A new bill was passed in the House this month that aimed at preventing Federal regulators from establishing new rules on Wall Street to increase accountability on the professionals that manage retirement savings.
The bill, titled the Retail Investor Protection Act, was created in response to the Department of Labor(DOL)’s recent efforts to change the definition of fiduciary standards as it is applied to financial advisors and stock brokers. The bill is designed to prevent the Department of Labor from creating new rules and regulations over Wall Street.
Fiduciary standards are commonly placed on white collar professionals, designed to ensure that the professional is always working to serve the best interest of the consumer, and not putting their own benefit first.
Much of the 2008 financial crisis was credited to mismanagement of funds and unethical practices by professionals within the big financial firms on Wall Street. The general consensus among Wall Street critics is that the financial industry professionals valued profiting from high fees and risky investments more than they valued the wellbeing of the everyday investor. As a result, many have called for stricter fiduciary standards over these individuals who manage investment assets.
Assistant Labor Secretary of the DOL, Phyllis Borzi, has taken the lead on bringing a stricter fiduciary standard to Wall Street. Since 2010, Borzi has been fighting to develop new rules on fiduciary standards for financial professionals. She has said that the measure will focus on protecting retirement savings from unethical management investments but not prohibit commissions for financial professionals. Her said goal is to hold investment advisors accountable.
“What I’m talking about is making sure the advice you give is primarily, overwhelmingly and undoubtedly the best plan for the client,” Ms. Borzi told an audience in September at a Financial Services Institute Inc. conference in Washington.
However, the mission to bring more accountability to Wall Street professionals went stale when the proposed fiduciary rules were withdrawn in 2010 after being met with much resistance from Wall Street. Bank lobbyists, and the politicians that favor big banks, were up in arms rejecting the attempts to make financial professionals more accountable for their decisions when managing savings accounts.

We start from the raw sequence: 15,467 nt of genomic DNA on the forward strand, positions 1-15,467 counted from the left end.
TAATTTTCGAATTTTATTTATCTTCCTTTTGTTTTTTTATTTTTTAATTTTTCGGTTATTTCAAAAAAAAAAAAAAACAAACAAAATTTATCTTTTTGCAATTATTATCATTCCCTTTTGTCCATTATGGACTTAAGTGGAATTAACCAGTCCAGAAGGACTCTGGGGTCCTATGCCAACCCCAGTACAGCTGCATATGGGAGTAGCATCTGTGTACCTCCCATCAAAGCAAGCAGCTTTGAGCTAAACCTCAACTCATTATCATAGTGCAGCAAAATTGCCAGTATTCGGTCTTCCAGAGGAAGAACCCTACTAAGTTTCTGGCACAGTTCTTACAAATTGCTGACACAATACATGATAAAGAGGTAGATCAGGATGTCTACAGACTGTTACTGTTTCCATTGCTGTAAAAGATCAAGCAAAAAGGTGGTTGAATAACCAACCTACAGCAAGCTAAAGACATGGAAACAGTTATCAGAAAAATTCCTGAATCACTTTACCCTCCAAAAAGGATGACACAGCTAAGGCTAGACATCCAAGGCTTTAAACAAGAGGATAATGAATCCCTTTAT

Since word got out that the DOL is set to reintroduce the 2010 proposed fiduciary rules in the coming months, there has been a return of forces that don’t want to see this regulation take effect, beginning with the campaigning of the Retail Investor Protection Act.
The Retail Investor Protection Act was proposed by U.S. Representative Ann Wagner in response to recent regulatory efforts by the DOL.
Representative Ann Wagner has been spearheading this legislation that will essentially handcuff the DOL, preventing them from establishing any new rules to govern Wall Street, unless the SEC first adopts the rules. The act also forces the SEC to jump through hoops before they can enforce new rules.
So why is Ann Wagner trying to make it even harder to keep up with regulations on an industry that has already gained a reputation for its greed and loose legislation?
A quick review of who helped put her in office shows that she may have a bit of bias when it comes to the battle between the everyday consumer and the big banks on Wall Street.
Below is a list of the top 5 contributors to Wagner’s 2013-2014 Campaign.
This list shows Wagner’s top 5 contributor’s for her 2013-2014 campaign, by industry.
Rep. Ann Wagner’s personal finances also show that she is heavily invested in securities with multiple big name firms on Wall Street.
Wagner is aggressively promoting her creation, the Retail Investor Protection Act, and because of her strong ties to Wall Street some are saying that this act is a perfect example of what the new proposed fiduciary rules are meant to prevent— conflicts of interest.
If Wagner’s bill passes the Senate it then moves onto the President for signing.
In the meantime, the proposed fiduciary rules have been delayed and are unlikely to take place in 2013. At the time of writing this article, it is unclear exactly when any new rules will actually take effect… if at all.